Saturday afternoon saw me trying to take photos of reining horses at a competition at the undercover arena at Dubbo Showgrounds. I don’t know that I have ever seen a great photo come out of that arena due to the lighting causing havoc with cameras. The challenge is, that the background is in fill sunlight but because the horses are under cover, they are in the shade.
So in I toddle after lunch and try to find a spot that might work- that took about half an hour, but in the end, facing southwest, with a big wall of trees about 50 m behind the arena as a backdrop seemed to sort of work.
I was bit conspicuous, but they were a friendly bunch who answered my many ignorant questions with humour (and I don’t think they were taking the mickey out of me but who knows). So here’s the lowdown on what this dressage princess learned in 5 hours about reining.
1. They think dressage riders are a mob of toffs.
2. They cant understand why anyone would want to be that far off the ground without a parachute.
3. Reining can be just as bitchy as any other sport.
4. They love good boppy country music.
1. They have classes for green riders similar to our associate classes.
2. More than one person can ride a horse on a day but I think they still have limits.
3. A Pattern (test) will start in the centre, or wherever, with a salute to the judges who are always in the middle of one side. Each pattern takes about 5 minutes.
4. Most work is done at a canter, even green riders are expected to be able to do flying changes.
5. The movements I saw included 20 m circles fast and slow, 10mish circles slow, 20m fast into 10m slow with a flying change in the middle, reinbacks, spins, rollbacks and slides (not sure if that is the correct terminology).
6. Scores are collated and announced immediately.
7. A break/lost pattern (error of course) results in a Zero score. For example, they are supposed to do 3 spins and do 4…gone.
8. They do bit inspections as well after each ride.
9. At the lower levels at least, the flying changes are allowed to be late, but must be fixed within ¼ circle.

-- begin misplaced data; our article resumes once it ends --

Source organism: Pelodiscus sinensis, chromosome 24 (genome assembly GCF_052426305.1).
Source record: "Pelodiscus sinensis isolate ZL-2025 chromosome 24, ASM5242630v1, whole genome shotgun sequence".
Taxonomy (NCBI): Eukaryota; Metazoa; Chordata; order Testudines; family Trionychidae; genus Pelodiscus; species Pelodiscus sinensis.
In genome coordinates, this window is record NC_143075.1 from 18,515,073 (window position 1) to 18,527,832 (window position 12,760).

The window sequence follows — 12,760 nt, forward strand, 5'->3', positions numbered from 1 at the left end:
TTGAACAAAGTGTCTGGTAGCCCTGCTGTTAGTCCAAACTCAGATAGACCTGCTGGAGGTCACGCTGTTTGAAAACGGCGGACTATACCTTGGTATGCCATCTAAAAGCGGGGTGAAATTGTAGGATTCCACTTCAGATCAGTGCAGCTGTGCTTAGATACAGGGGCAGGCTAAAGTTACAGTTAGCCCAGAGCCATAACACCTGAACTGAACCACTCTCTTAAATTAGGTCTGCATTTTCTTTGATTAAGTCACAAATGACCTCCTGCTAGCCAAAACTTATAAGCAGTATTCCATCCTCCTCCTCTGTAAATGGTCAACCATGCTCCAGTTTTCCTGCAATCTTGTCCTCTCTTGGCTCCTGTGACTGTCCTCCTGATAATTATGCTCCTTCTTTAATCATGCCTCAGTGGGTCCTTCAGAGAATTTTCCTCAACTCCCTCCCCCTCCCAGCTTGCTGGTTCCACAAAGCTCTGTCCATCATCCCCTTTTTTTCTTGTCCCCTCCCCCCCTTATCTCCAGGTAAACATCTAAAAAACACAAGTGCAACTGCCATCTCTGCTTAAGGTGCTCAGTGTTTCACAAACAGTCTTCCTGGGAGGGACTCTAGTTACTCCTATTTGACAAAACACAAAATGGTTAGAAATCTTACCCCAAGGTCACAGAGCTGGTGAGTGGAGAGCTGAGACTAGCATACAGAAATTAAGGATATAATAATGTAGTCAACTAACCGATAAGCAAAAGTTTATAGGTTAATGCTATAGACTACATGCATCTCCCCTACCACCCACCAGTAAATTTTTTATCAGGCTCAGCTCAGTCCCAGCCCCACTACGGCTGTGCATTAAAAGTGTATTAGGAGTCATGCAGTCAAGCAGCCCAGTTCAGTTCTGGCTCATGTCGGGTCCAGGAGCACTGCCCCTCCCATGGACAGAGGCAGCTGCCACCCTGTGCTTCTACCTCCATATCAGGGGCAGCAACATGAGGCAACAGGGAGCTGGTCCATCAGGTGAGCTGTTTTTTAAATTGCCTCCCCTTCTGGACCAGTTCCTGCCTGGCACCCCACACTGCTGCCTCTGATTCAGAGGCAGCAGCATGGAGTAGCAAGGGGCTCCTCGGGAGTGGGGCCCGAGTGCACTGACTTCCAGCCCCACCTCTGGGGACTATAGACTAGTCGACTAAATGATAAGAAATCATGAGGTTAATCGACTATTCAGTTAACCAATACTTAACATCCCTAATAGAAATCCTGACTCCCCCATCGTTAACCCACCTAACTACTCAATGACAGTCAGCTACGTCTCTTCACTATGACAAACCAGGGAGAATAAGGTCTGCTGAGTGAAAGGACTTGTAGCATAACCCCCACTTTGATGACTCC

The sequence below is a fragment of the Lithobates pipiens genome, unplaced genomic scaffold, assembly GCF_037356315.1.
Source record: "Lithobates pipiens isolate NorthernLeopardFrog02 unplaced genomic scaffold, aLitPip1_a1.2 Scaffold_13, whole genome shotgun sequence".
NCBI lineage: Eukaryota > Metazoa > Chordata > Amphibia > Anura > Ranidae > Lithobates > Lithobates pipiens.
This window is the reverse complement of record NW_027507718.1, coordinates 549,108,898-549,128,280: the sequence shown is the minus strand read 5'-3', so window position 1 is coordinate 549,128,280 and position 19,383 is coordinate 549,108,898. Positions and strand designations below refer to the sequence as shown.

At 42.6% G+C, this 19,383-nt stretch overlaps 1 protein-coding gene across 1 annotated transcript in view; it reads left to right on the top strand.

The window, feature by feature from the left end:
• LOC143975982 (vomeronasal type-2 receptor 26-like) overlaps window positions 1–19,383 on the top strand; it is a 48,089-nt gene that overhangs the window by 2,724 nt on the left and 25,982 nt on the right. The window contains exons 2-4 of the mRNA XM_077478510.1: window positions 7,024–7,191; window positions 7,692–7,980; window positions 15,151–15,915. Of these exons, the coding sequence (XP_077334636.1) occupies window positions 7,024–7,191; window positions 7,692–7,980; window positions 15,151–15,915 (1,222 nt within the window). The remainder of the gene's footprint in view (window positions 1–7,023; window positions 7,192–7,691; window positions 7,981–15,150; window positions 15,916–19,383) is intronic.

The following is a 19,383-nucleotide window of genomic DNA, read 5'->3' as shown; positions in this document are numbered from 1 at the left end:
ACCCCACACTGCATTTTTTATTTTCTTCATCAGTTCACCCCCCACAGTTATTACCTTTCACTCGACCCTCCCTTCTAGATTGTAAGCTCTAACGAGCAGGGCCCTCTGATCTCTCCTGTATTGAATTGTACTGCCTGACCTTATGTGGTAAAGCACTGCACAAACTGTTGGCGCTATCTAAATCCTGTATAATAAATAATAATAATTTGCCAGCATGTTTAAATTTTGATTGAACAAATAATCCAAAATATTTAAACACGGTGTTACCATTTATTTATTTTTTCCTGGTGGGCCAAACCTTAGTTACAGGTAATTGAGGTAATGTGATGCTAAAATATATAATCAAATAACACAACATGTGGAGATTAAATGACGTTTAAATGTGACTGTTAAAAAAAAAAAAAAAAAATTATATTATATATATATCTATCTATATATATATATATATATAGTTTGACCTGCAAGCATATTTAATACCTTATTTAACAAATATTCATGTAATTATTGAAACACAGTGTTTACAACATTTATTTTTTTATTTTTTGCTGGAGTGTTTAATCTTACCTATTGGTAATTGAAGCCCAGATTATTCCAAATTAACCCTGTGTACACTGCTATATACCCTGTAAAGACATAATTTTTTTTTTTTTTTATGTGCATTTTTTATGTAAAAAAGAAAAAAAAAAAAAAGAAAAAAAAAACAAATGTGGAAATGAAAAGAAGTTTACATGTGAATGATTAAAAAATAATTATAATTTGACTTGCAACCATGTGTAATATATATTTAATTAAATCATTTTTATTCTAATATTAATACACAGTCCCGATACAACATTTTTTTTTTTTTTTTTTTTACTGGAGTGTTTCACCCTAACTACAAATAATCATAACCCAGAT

10. After each spin set, the horse has to stand dead still and show it is relaxed. Some people stood as long as about 10 seconds, others not so long. The aim is to show that the horse can be wound right up, but still obedient enough to then stand.
Like dressage, the number of riders relying on their hands to get the job done and not their seat or legs was pretty disappointing. The ugly part of this is, the number of gaping mouths when the reins are used harshly ( but unlike dressage, no noseband to help hide the fact).
What did I like ?
Of the 50 or so horses I saw go through, only one showed any glaring disobedience, and that was a smaller young girl on a larger horse that I think was just being a bit smart. Darn sight better than some of the ODE’s or Pony Club events I have judged at.
The crowd clapped, cheered and wolf whistled their appreciation each movement that the rider got right. Yes it could be distracting, but at the same time very supportive and the horses did not seem to mind.
Interestingly, the horses who placed highest in many classes would have been at home in any dressage arena- forward, through, obedient and calm.
Which reinforces the conclusion- a good horse and good training is a good horse and good training, irrespective of what you do with it.
I’d love to have a crack at it one day, but probably not with the princess for a while. I don’t think she’d pass the spin/stand test for a while yet.